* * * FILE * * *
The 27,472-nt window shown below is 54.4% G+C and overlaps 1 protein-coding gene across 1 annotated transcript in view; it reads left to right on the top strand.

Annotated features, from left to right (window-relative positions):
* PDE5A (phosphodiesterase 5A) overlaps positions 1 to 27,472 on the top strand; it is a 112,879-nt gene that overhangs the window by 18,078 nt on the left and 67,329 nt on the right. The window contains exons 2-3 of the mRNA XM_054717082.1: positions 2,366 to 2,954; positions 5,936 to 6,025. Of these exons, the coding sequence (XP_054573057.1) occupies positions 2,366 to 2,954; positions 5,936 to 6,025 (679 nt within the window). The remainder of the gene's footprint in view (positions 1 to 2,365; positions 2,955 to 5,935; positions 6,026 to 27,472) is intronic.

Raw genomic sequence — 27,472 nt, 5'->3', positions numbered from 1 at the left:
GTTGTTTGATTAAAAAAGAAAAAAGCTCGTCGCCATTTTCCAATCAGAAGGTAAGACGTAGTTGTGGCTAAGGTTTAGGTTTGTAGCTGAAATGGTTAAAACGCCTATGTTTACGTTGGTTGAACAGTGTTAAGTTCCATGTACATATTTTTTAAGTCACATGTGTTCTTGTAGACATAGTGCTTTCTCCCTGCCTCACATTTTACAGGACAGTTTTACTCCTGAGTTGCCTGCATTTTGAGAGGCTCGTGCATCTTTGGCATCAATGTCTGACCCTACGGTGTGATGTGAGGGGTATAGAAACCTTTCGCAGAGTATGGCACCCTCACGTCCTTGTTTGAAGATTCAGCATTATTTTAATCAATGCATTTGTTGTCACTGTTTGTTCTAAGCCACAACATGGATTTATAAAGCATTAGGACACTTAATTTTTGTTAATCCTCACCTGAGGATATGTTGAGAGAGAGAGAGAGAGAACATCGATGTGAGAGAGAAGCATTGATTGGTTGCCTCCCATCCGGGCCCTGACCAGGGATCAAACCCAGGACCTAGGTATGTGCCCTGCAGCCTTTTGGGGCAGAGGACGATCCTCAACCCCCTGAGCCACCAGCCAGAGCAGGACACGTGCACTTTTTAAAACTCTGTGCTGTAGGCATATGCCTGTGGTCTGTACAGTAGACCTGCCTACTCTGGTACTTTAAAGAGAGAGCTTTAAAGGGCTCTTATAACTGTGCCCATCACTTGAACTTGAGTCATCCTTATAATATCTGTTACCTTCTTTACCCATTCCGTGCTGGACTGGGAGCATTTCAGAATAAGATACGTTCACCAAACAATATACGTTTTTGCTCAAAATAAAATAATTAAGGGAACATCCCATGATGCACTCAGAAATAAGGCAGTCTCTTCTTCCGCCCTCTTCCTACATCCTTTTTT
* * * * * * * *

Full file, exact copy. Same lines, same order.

The 27,472-nt window shown below is 54.4% G+C and overlaps 1 protein-coding gene across 1 annotated transcript in view; it reads left to right on the top strand.

Annotated features, from left to right (window-relative positions):
* PDE5A (phosphodiesterase 5A) overlaps positions 1 to 27,472 on the top strand; it is a 112,879-nt gene that overhangs the window by 18,078 nt on the left and 67,329 nt on the right. The window contains exons 2-3 of the mRNA XM_054717082.1: positions 2,366 to 2,954; positions 5,936 to 6,025. Of these exons, the coding sequence (XP_054573057.1) occupies positions 2,366 to 2,954; positions 5,936 to 6,025 (679 nt within the window). The remainder of the gene's footprint in view (positions 1 to 2,365; positions 2,955 to 5,935; positions 6,026 to 27,472) is intronic.

Raw genomic sequence — 27,472 nt, 5'->3', positions numbered from 1 at the left:
GTTGTTTGATTAAAAAAGAAAAAAGCTCGTCGCCATTTTCCAATCAGAAGGTAAGACGTAGTTGTGGCTAAGGTTTAGGTTTGTAGCTGAAATGGTTAAAACGCCTATGTTTACGTTGGTTGAACAGTGTTAAGTTCCATGTACATATTTTTTAAGTCACATGTGTTCTTGTAGACATAGTGCTTTCTCCCTGCCTCACATTTTACAGGACAGTTTTACTCCTGAGTTGCCTGCATTTTGAGAGGCTCGTGCATCTTTGGCATCAATGTCTGACCCTACGGTGTGATGTGAGGGGTATAGAAACCTTTCGCAGAGTATGGCACCCTCACGTCCTTGTTTGAAGATTCAGCATTATTTTAATCAATGCATTTGTTGTCACTGTTTGTTCTAAGCCACAACATGGATTTATAAAGCATTAGGACACTTAATTTTTGTTAATCCTCACCTGAGGATATGTTGAGAGAGAGAGAGAGAGAACATCGATGTGAGAGAGAAGCATTGATTGGTTGCCTCCCATCCGGGCCCTGACCAGGGATCAAACCCAGGACCTAGGTATGTGCCCTGCAGCCTTTTGGGGCAGAGGACGATCCTCAACCCCCTGAGCCACCAGCCAGAGCAGGACACGTGCACTTTTTAAAACTCTGTGCTGTAGGCATATGCCTGTGGTCTGTACAGTAGACCTGCCTACTCTGGTACTTTAAAGAGAGAGCTTTAAAGGGCTCTTATAACTGTGCCCATCACTTGAACTTGAGTCATCCTTATAATATCTGTTACCTTCTTTACCCATTCCGTGCTGGACTGGGAGCATTTCAGAATAAGATACGTTCACCAAACAATATACGTTTTTGCTCAAAATAAAATAATTAAGGGAACATCCCATGATGCACTCAGAAATAAGGCAGTCTCTTCTTCCGCCCTCTTCCTACATCCTTTTTT